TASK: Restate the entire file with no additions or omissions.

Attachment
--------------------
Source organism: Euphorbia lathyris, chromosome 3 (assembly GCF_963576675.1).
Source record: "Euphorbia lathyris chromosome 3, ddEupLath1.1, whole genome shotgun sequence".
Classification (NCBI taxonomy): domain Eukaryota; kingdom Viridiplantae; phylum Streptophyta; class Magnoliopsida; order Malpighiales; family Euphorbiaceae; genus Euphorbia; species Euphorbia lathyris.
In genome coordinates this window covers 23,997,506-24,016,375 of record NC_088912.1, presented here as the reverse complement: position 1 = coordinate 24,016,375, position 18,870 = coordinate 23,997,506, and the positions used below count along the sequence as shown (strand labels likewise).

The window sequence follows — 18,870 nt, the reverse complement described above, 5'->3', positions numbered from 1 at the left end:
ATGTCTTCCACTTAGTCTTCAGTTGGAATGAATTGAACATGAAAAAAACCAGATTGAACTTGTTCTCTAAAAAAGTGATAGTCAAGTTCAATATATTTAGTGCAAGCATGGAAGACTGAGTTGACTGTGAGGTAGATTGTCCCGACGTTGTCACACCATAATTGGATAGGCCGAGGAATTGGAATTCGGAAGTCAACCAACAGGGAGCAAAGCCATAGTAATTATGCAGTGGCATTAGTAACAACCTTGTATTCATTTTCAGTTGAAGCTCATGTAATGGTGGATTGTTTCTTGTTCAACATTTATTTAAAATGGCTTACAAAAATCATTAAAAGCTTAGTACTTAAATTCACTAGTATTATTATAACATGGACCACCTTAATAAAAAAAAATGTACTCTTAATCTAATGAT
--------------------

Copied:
Source organism: Euphorbia lathyris, chromosome 3 (assembly GCF_963576675.1).
Source record: "Euphorbia lathyris chromosome 3, ddEupLath1.1, whole genome shotgun sequence".
Classification (NCBI taxonomy): domain Eukaryota; kingdom Viridiplantae; phylum Streptophyta; class Magnoliopsida; order Malpighiales; family Euphorbiaceae; genus Euphorbia; species Euphorbia lathyris.
In genome coordinates this window covers 23,997,506-24,016,375 of record NC_088912.1, presented here as the reverse complement: position 1 = coordinate 24,016,375, position 18,870 = coordinate 23,997,506, and the positions used below count along the sequence as shown (strand labels likewise).

The window sequence follows — 18,870 nt, the reverse complement described above, 5'->3', positions numbered from 1 at the left end:
ATGTCTTCCACTTAGTCTTCAGTTGGAATGAATTGAACATGAAAAAAACCAGATTGAACTTGTTCTCTAAAAAAGTGATAGTCAAGTTCAATATATTTAGTGCAAGCATGGAAGACTGAGTTGACTGTGAGGTAGATTGTCCCGACGTTGTCACACCATAATTGGATAGGCCGAGGAATTGGAATTCGGAAGTCAACCAACAGGGAGCAAAGCCATAGTAATTATGCAGTGGCATTAGTAACAACCTTGTATTCATTTTCAGTTGAAGCTCATGTAATGGTGGATTGTTTCTTGTTCAACATTTATTTAAAATGGCTTACAAAAATCATTAAAAGCTTAGTACTTAAATTCACTAGTATTATTATAACATGGACCACCTTAATAAAAAAAAATGTACTCTTAATCTAATGAT